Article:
Drug testing is routinely criticized as being invasive, expensive, and inaccurate. Moreover, it might notcatch other, very real, problems. "The majority of accidents are caused by stress and fatigue, not substance abuse," maintains Tammie Fry, human-resourcesdirector at Purgatory Resort, a ski and summer resort, in Durango, Colo. Fry says that although her industry is moving toward it, Purgatory has decided notto do random drug testing, opting instead for computer-based performance testing.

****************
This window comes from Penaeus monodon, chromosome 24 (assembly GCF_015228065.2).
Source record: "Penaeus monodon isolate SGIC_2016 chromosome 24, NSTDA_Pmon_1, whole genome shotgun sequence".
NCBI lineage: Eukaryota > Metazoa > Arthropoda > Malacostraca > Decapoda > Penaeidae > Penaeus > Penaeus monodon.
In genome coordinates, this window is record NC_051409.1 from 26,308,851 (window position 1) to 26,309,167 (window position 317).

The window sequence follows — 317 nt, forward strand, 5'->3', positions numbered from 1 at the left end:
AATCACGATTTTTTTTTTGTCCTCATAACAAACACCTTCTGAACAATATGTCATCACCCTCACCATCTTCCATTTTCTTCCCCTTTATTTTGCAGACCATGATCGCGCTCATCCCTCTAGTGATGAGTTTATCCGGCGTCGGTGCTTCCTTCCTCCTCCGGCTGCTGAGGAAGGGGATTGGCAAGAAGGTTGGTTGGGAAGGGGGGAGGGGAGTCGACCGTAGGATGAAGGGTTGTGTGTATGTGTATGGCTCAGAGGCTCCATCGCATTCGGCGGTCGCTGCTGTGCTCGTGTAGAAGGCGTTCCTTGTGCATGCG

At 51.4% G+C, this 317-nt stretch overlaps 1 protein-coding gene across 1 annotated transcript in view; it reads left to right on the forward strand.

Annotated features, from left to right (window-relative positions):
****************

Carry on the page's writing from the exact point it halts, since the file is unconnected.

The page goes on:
Employees in such safety-sensitive jobs as ski-lift operation and child care get trained in a kind of PC-based video game, during which they set their ownperformance "standard." Each day, some 250 of the company's 700 employees take the test before they clock in. The test takes less than a minute, withemployees given eight chances to meet their baseline scores. If they miss, they're either assigned different responsibilities or sent home.

Fry says employees "overwhelmingly support the idea over random drug testing." Computer-based performance testing, she says, is also cheaper: the systemPurgatory uses costs about $130 per employee for the first year, $64 for each of the next two years, and $27.50 annually after that.